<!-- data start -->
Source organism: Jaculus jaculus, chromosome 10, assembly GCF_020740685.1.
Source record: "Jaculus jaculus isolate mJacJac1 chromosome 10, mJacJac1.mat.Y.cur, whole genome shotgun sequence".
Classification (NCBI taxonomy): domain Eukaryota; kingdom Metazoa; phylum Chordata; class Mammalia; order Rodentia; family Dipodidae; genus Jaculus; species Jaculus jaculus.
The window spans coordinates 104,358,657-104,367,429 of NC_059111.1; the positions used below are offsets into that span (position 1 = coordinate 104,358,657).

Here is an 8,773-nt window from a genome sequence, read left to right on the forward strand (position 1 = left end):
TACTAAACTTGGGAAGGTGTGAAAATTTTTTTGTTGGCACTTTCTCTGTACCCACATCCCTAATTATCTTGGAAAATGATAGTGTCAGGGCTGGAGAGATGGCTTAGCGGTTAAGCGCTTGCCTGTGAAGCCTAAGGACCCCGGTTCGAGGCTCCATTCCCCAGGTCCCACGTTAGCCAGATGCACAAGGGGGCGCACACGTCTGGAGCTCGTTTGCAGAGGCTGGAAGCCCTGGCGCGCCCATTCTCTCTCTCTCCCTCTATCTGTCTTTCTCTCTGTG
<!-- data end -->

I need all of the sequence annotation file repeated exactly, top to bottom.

Source organism: Jaculus jaculus, chromosome 10, assembly GCF_020740685.1.
Source record: "Jaculus jaculus isolate mJacJac1 chromosome 10, mJacJac1.mat.Y.cur, whole genome shotgun sequence".
Classification (NCBI taxonomy): domain Eukaryota; kingdom Metazoa; phylum Chordata; class Mammalia; order Rodentia; family Dipodidae; genus Jaculus; species Jaculus jaculus.
The window spans coordinates 104,358,657-104,367,429 of NC_059111.1; the positions used below are offsets into that span (position 1 = coordinate 104,358,657).

Here is an 8,773-nt window from a genome sequence, read left to right on the forward strand (position 1 = left end):
TACTAAACTTGGGAAGGTGTGAAAATTTTTTTGTTGGCACTTTCTCTGTACCCACATCCCTAATTATCTTGGAAAATGATAGTGTCAGGGCTGGAGAGATGGCTTAGCGGTTAAGCGCTTGCCTGTGAAGCCTAAGGACCCCGGTTCGAGGCTCCATTCCCCAGGTCCCACGTTAGCCAGATGCACAAGGGGGCGCACACGTCTGGAGCTCGTTTGCAGAGGCTGGAAGCCCTGGCGCGCCCATTCTCTCTCTCTCCCTCTATCTGTCTTTCTCTCTGTG